They are worried this will hurt existing landlords, both big landlords and also “mom and pop” investors who have bought condos or maybe put an income suite in the basement to help with the mortgage. A slump in rental prices would hurt these investors, possibly quite seriously depending how much they have borrowed to invest in housing.
So do the pros or the cons win? It all depends on your point of view. If you are a renter, this is an excellent scheme. It is also a great idea if you are one of the developers who is getting a share of the $13 million, assuming you can keep construction costs down and make money at the capped rent (or sell the unit at a gain in 10 years when the subsidy lock-up ends).
If you have invested your own money in rental housing, it is very annoying to have the government giving $13 million to competitors and telling them they have to charge low rents you will have to compete with. If you end up with your condo empty for six months, or with lower rent that doesn’t cover your costs, this could be devastating financially.
This is not really a debate between a theoretical purely free market versus central planning. In reality, the Yukon housing market is a mixed model. Yukon Housing has offered housing for years, and both protesting real estate associations recently told the Yukon News they were “wholeheartedly” in support of some kind of social housing program. The argument is about how much government intervention we want.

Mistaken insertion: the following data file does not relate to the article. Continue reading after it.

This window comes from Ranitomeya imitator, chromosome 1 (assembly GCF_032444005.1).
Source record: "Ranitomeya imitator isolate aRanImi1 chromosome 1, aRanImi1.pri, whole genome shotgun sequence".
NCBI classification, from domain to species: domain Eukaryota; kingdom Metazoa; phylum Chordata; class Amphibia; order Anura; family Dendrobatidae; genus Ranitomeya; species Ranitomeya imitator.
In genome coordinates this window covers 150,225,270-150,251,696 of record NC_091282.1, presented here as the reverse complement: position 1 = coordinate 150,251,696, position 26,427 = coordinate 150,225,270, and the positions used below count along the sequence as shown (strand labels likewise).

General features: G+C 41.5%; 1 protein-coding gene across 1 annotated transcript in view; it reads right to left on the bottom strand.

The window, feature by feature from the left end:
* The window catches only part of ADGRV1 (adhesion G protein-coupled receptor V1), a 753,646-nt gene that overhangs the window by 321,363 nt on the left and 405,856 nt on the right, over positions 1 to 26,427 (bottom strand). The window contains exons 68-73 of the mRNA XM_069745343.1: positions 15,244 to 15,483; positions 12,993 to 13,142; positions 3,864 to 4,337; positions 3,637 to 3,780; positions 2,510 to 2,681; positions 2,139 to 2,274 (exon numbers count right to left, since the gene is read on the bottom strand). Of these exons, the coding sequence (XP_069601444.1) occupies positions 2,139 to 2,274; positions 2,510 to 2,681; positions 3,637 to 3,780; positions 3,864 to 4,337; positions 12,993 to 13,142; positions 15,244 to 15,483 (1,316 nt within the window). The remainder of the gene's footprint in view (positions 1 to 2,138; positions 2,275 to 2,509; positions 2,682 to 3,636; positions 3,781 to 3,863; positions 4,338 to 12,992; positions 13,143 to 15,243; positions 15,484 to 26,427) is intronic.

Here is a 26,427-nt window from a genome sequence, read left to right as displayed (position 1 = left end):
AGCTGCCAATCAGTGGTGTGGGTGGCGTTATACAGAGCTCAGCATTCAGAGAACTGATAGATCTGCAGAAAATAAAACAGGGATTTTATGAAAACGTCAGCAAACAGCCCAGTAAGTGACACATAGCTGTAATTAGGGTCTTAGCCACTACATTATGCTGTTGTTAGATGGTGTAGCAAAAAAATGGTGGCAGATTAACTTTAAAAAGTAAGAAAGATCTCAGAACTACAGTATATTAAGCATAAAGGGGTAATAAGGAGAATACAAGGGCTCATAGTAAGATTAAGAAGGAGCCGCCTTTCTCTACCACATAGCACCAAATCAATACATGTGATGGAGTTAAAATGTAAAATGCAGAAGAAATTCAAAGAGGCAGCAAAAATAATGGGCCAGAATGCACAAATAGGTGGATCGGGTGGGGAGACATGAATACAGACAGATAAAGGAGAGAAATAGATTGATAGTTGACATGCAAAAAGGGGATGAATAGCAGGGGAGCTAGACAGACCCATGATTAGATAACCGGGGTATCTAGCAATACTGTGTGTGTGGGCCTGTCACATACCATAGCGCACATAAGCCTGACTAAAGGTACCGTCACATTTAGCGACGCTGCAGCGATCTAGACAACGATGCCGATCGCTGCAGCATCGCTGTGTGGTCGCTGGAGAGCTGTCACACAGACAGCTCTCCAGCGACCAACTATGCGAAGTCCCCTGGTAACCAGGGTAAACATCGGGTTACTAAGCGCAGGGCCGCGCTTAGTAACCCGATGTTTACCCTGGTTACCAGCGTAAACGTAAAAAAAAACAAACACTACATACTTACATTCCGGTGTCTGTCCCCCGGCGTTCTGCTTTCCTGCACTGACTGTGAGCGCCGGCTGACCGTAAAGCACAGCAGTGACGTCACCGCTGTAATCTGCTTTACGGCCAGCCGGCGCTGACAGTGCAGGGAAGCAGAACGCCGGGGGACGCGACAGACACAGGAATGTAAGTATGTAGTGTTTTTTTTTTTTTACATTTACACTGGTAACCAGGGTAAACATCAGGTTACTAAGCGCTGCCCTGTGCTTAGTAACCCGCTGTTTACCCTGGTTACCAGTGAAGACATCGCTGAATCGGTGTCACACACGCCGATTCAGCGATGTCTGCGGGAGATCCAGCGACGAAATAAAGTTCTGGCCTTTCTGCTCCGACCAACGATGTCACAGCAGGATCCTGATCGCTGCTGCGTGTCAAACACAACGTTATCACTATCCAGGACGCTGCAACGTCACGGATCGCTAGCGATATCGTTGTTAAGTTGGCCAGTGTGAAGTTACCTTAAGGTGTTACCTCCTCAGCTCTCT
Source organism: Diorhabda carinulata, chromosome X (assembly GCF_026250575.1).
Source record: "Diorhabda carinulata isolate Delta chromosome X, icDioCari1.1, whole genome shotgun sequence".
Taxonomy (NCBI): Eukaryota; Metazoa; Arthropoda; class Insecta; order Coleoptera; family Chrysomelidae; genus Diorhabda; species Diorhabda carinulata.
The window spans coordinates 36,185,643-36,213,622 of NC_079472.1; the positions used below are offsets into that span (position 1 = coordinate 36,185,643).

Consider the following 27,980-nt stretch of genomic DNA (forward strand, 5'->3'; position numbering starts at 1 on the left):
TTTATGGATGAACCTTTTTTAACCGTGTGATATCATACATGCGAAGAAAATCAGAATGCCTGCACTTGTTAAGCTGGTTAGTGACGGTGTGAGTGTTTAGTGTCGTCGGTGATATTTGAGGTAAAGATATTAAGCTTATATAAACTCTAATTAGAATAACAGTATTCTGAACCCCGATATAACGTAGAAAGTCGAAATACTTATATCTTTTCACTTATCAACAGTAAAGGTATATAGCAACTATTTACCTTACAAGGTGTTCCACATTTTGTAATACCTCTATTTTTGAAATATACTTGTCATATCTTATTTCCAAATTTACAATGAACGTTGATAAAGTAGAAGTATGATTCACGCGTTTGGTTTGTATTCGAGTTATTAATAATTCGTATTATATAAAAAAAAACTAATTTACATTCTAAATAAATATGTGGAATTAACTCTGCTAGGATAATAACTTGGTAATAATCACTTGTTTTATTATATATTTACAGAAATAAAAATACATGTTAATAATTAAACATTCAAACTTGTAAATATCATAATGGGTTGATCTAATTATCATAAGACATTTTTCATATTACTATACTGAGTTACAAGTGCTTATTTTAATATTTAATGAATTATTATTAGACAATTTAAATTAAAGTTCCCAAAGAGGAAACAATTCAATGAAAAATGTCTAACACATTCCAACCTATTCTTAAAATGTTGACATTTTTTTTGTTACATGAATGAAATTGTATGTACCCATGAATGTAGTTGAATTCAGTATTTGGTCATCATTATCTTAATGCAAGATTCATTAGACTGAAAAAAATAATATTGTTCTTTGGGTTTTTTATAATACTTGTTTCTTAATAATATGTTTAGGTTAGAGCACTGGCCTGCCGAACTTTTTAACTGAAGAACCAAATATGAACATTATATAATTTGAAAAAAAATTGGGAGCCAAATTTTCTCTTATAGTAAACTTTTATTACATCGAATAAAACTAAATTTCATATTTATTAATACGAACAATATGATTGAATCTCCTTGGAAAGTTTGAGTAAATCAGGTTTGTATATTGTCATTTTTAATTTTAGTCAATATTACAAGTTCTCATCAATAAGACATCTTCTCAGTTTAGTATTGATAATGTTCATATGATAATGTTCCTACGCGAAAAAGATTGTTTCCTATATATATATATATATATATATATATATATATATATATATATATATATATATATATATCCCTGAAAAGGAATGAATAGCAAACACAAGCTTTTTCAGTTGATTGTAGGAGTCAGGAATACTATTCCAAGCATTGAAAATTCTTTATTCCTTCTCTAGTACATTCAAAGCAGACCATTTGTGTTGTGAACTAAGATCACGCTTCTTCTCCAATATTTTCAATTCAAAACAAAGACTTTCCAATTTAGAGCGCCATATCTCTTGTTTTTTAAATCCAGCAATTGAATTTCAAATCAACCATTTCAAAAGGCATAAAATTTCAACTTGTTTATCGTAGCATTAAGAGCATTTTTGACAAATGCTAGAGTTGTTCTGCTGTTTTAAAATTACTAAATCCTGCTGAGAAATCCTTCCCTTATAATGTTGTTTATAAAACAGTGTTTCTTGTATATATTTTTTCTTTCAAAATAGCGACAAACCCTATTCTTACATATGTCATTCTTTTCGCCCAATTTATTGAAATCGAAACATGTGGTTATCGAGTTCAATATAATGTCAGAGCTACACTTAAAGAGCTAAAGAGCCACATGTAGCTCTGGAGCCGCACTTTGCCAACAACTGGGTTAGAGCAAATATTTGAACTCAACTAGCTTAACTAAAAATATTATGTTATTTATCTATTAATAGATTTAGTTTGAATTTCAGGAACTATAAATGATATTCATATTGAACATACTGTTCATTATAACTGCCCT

Only time will tell if this policy was a sensible addition to the housing stock, or a government over-reaction that discouraged subsequent private investment in housing.
This won’t be any solace for real estate investors whose returns go down because of new competition, but the overall impact of the scheme may be relatively small. Even if the scheme results in 130 new units, which might be an over-estimate, the Yukon already has over 1,000 rental units in buildings with three or more units according to the bureau of statistics. And that doesn’t count many more duplexes, suites, houses or government-subsidized housing. Yukon Housing points out that it has built over 200 units since 2009. The market may be able to absorb a hundred or more new units without major disruption.
Equally annoying to the real estate industry is the fact that the Yukon government continues to monopolize lot development. They also lowered the small business tax rate in the last budget, but didn’t touch the high marginal tax rate on rental income. Some think that changes to these policies might help lower housing costs in the long run.
One irony, which I am sure is not lost on the real estate industry, is that it is the allegedly pro-business Yukon Party that has come up with this scheme to favour renters over investors. Oh well, you can always write in “Ronald Reagan” on your ballot next time.
Keith Halliday is a Yukon economist and author of the MacBride Museum’s Aurore of the Yukon series of historical children’s adventure novels. You can follow him on Channel 9’s “Yukonomist” show or Twitter @hallidaykeith